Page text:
Is it useful to compare the trials and progress of RVX-208 that anacetrapib or is this a dangerous practice?
It would be extremely useful to see a fair comparison of the two approaches. Currently too many groups simply look at the large HDL Merck number vs the seemingly lower Resverlogix HDL number. The difference in how they are attained makes all the difference and this fact is offen ignored. In the CETP case the HDL increases are due to the CETP drug stopping a filled HDL molecule from leaving the body. In Resverlogix case the HDL is functional new HDL that is empty and yet to fill up with unwanted plaque residing in the patients arteries. 21% increase in new, unfilled HDL, far exceeds a 100% increase in HDL that represents already filled filled HDL molecules. Our approach should be able to prove that it can remove plaque from the arteries and the other program has chosen not to even try to determine if it does. This is a case where quality far out strips quantity.
Can you comment on how RVX-208 affects liver enzymes? Was the raise in the level a surprise to you or did you expect this because the drug functions in the liver? Are there any toxicity risks to RVX-208?
The liver enzymes that you are referring to are often misunderstood. What we saw in the ASSERT trial was not only expected but if we are right regarding our approach it is very much wanted. What we saw in the trial was an increase in an enzyme referred to as an ALT. The false assumption that has been made is that all ALT markers are negative, not so. A signal of liver injury would be only if bilirubin was also increased. We have never had a case of bilirubin or other true liver injury markers. ALT’s are merely a signaling mechanism that highlight a change is happening. The change can be liver injury, only if bilirubin increases, however the change can also be a strong signal that more plaque is being flushed from the arteries through the liver. Our increases are at the same point in time that the drug is functional and the highest of those few that we see also correlate with the highest increases in large particle HDL increases. The large particle HDL increase is also the final signal that plaque is being removed from the arteries. This is our, and always has been our, overall goal.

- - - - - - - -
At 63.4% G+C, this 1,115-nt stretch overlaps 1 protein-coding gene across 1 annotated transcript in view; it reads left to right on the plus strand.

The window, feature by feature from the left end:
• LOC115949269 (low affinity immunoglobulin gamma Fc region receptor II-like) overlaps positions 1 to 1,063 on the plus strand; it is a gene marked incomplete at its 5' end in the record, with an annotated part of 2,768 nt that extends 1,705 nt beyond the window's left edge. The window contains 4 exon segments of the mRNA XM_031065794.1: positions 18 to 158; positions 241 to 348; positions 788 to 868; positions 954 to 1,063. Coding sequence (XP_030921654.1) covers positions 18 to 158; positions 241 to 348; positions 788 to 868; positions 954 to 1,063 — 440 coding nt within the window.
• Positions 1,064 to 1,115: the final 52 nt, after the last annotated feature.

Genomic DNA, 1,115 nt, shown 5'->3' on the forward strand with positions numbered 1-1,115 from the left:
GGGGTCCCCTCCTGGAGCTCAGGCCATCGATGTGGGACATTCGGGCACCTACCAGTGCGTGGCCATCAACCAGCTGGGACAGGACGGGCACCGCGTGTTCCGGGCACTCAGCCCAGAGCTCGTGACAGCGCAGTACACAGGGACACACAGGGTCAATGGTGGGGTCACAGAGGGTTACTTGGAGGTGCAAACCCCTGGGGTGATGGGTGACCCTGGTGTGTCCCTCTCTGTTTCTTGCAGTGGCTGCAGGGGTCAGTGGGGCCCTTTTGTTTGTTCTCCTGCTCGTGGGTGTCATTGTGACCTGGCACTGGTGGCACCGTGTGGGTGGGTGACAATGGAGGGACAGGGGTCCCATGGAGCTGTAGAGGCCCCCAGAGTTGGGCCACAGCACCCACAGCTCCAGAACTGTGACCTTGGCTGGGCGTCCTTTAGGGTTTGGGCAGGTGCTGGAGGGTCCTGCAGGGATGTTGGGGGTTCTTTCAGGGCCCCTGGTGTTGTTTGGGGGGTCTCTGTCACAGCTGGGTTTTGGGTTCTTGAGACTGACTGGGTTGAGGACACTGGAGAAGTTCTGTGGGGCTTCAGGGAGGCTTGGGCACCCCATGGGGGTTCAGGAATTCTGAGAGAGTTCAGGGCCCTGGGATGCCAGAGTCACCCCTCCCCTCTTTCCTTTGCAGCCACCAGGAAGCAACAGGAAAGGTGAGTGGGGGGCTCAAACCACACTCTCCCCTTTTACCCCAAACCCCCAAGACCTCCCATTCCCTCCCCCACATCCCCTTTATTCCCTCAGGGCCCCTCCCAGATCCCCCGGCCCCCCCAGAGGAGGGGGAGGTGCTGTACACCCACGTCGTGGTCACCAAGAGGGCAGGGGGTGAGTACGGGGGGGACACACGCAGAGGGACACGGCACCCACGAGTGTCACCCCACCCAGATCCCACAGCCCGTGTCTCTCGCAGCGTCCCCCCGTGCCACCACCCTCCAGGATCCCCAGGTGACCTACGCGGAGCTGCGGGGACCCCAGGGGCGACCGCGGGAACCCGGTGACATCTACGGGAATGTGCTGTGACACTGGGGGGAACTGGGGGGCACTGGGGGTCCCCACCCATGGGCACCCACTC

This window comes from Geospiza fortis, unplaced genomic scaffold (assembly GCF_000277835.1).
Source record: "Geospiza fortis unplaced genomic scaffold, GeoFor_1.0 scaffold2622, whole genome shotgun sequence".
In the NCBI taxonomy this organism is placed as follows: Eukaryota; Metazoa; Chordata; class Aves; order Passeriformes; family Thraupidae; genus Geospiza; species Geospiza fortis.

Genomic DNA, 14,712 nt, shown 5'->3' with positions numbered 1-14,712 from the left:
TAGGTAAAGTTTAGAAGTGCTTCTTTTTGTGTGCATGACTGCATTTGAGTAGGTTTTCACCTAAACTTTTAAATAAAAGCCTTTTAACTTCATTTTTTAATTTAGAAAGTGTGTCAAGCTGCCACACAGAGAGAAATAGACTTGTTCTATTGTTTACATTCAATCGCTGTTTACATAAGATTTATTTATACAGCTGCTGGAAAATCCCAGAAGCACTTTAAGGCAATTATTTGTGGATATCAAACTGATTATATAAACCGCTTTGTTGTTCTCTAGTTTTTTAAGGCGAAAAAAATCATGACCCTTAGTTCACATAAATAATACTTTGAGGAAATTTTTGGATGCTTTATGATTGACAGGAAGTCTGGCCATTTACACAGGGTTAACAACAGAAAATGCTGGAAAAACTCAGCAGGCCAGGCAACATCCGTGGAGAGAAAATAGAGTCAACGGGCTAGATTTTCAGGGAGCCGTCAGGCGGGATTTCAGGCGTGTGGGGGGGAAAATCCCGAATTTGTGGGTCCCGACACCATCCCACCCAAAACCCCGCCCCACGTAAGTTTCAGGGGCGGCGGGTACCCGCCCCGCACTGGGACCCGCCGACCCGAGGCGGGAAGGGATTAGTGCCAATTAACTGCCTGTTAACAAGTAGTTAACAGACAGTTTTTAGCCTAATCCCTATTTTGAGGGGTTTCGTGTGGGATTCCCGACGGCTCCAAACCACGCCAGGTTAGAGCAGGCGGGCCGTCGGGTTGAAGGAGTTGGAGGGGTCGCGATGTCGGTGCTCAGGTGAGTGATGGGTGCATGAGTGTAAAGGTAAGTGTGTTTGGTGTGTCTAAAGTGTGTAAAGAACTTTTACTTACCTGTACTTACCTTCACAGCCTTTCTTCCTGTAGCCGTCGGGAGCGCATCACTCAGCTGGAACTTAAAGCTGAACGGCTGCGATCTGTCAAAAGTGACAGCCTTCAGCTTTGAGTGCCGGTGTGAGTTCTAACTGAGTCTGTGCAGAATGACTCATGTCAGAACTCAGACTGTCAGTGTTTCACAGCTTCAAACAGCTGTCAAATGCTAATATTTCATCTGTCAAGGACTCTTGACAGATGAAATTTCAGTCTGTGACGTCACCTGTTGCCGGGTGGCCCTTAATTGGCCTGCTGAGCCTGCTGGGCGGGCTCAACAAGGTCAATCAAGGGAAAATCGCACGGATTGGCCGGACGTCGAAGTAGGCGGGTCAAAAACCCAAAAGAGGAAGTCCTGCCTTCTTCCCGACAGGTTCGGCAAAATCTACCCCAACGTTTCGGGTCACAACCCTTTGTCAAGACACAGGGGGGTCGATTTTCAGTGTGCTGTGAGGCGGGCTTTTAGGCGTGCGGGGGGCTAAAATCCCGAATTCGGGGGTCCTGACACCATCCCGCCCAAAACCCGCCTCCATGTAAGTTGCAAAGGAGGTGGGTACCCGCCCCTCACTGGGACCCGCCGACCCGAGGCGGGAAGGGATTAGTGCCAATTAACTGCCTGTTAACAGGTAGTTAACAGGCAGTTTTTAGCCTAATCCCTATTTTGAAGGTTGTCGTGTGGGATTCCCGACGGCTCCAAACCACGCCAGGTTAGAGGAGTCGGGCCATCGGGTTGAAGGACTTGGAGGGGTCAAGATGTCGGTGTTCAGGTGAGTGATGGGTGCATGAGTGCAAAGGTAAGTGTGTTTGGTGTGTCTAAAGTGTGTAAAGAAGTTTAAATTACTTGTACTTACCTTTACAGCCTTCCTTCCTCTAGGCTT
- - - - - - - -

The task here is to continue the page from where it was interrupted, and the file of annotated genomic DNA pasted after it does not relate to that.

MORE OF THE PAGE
Do the results you talked about at the AHA meeting change the capital requirements of Resverlogix?
We will proceed with our next trial – our Phase 2b IVUS (intravascular ultrasound) study – with recruitment starting in Q1 2011. Capital requirements remain the same and when it is appropriate we will eventually seek another financing either through the markets, a draw down on the SEDA or with a pharma partner.
Can CETP remove plaque in humans?
If it can then I would think that a pharmaceutical company would run a simple 6 to 12 month clinical trial, costing less than $20MM. However as it is the case with Merck, they just announced a 4 year clinical trial at a cost of hundreds of millions and they stated they are not looking at plaque regression.
We Hate Paywalls Too!
At Cantech Letter we prize independent journalism like you do. And we don't care for paywalls and popups and all that noise That's why we need your support. If you value getting your daily information from the experts, won't you help us? No donation is too small.